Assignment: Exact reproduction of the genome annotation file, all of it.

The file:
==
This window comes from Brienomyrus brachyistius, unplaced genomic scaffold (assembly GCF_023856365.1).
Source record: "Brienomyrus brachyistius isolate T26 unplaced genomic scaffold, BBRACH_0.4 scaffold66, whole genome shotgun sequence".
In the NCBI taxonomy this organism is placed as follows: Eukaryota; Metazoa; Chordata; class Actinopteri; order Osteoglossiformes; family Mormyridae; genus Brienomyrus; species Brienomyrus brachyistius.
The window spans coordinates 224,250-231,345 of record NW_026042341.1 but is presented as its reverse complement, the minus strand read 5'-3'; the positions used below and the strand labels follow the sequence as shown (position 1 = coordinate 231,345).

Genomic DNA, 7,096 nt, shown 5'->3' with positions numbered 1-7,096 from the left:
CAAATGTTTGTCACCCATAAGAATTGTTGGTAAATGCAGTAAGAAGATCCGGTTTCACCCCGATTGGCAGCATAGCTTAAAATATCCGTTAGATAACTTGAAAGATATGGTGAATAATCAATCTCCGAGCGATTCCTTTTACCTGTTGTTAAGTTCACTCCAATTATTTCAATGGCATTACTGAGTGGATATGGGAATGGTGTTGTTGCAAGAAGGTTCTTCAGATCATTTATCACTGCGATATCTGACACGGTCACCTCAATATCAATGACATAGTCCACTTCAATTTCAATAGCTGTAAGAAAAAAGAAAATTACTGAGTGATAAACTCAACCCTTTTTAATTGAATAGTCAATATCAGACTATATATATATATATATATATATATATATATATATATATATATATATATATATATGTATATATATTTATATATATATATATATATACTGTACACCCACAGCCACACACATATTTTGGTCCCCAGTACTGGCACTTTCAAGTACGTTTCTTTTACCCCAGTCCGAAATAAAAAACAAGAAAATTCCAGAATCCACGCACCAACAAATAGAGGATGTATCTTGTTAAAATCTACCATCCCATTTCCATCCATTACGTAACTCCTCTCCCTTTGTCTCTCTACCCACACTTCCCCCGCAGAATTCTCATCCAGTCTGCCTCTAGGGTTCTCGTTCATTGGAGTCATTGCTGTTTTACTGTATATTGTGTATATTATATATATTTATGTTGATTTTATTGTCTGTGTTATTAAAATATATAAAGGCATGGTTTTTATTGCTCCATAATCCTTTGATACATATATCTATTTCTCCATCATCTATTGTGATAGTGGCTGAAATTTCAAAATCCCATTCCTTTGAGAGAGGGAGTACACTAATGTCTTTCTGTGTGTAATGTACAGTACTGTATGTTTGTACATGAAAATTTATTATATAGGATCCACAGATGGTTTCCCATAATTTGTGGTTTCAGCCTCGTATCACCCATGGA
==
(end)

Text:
This window comes from Brienomyrus brachyistius, unplaced genomic scaffold (assembly GCF_023856365.1).
Source record: "Brienomyrus brachyistius isolate T26 unplaced genomic scaffold, BBRACH_0.4 scaffold66, whole genome shotgun sequence".
In the NCBI taxonomy this organism is placed as follows: Eukaryota; Metazoa; Chordata; class Actinopteri; order Osteoglossiformes; family Mormyridae; genus Brienomyrus; species Brienomyrus brachyistius.
The window spans coordinates 224,250-231,345 of record NW_026042341.1 but is presented as its reverse complement, the minus strand read 5'-3'; the positions used below and the strand labels follow the sequence as shown (position 1 = coordinate 231,345).

Genomic DNA, 7,096 nt, shown 5'->3' with positions numbered 1-7,096 from the left:
CAAATGTTTGTCACCCATAAGAATTGTTGGTAAATGCAGTAAGAAGATCCGGTTTCACCCCGATTGGCAGCATAGCTTAAAATATCCGTTAGATAACTTGAAAGATATGGTGAATAATCAATCTCCGAGCGATTCCTTTTACCTGTTGTTAAGTTCACTCCAATTATTTCAATGGCATTACTGAGTGGATATGGGAATGGTGTTGTTGCAAGAAGGTTCTTCAGATCATTTATCACTGCGATATCTGACACGGTCACCTCAATATCAATGACATAGTCCACTTCAATTTCAATAGCTGTAAGAAAAAAGAAAATTACTGAGTGATAAACTCAACCCTTTTTAATTGAATAGTCAATATCAGACTATATATATATATATATATATATATATATATATATATATATATATATATATATATGTATATATATTTATATATATATATATATATACTGTACACCCACAGCCACACACATATTTTGGTCCCCAGTACTGGCACTTTCAAGTACGTTTCTTTTACCCCAGTCCGAAATAAAAAACAAGAAAATTCCAGAATCCACGCACCAACAAATAGAGGATGTATCTTGTTAAAATCTACCATCCCATTTCCATCCATTACGTAACTCCTCTCCCTTTGTCTCTCTACCCACACTTCCCCCGCAGAATTCTCATCCAGTCTGCCTCTAGGGTTCTCGTTCATTGGAGTCATTGCTGTTTTACTGTATATTGTGTATATTATATATATTTATGTTGATTTTATTGTCTGTGTTATTAAAATATATAAAGGCATGGTTTTTATTGCTCCATAATCCTTTGATACATATATCTATTTCTCCATCATCTATTGTGATAGTGGCTGAAATTTCAAAATCCCATTCCTTTGAGAGAGGGAGTACACTAATGTCTTTCTGTGTGTAATGTACAGTACTGTATGTTTGTACATGAAAATTTATTATATAGGATCCACAGATGGTTTCCCATAATTTGTGGTTTCAGCCTCGTATCACCCATGGA